The object of the invention, accordingly, is to provide a hex portion on the bit body which matches the hex portion of a drilling steel to provide a smooth and continuous flow for incoming air which is being drawn up the sides of the drill and which will carry the cuttings down through the center of the drill and the drill steels.
In addition, it is an object of the invention to provide a drill body which, by reason of its shape, improves the air flow in removing the cuttings by a pumping action of the flats and the corners of the hexagonal portion as it rotates, thus preventing the plugging of the drill and the openings.
An additional feature lies in the fact that the head may be gripped with a wrench if necessary for removal from a tool.
Other objects and features of the invention will be apparent in the following description and claims in which the principles of the invention are set forth, together with details which will enable a person skilled in the art to practice the invention, all in connection with the best mode presently contemplated for the invention.
Drawings accompany the disclosure and the various views thereof may be briefly described as:
FIG. 1, a side view of an assembly of a drill steel and bit partially in section.
FIG. 2, a side view of the bit and drill steel rotated 90° from the position of FIG. 1.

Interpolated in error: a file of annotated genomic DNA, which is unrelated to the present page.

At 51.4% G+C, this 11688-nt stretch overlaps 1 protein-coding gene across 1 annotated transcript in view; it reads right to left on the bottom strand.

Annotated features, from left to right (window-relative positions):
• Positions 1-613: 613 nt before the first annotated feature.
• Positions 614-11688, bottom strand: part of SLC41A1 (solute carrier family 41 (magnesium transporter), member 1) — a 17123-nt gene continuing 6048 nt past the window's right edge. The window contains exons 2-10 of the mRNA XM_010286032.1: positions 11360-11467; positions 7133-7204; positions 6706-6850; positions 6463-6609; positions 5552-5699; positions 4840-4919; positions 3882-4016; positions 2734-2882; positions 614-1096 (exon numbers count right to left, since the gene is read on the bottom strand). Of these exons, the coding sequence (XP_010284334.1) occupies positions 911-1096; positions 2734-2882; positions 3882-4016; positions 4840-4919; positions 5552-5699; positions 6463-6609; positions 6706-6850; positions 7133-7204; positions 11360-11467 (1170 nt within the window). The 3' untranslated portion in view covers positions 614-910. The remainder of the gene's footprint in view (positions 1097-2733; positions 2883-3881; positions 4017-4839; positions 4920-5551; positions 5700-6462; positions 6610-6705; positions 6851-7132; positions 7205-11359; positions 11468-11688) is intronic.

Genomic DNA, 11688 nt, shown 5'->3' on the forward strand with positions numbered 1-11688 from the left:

FIG. 3, an end view of the bit from the cutting end.
FIG. 4, a view of the bit and drill steel shown in unassembled relation.
FIG. 5, a view of a modified bit having at the shank end of the bit an identifying projection.
Referring to the drawings
A drill steel 10 having a hexagonal driving portion 12 with a hexagonal inner socket recess 14 is illustrated. A drill bit 16 has a male driving shank 18 which is acircular in cross-section, preferably hexagonal, to fit into and engage the drill steel socket, and a body portion above the drive shank which comprises a hexagonal portion 20 from which rises supporting prongs 22 and 24 in diagonally opposed quadrants, each of these supporting prongs having a cross recess for supporting a spade drill insert 26 formed of a suitable grade of tungsten carbide or other hard cutting material.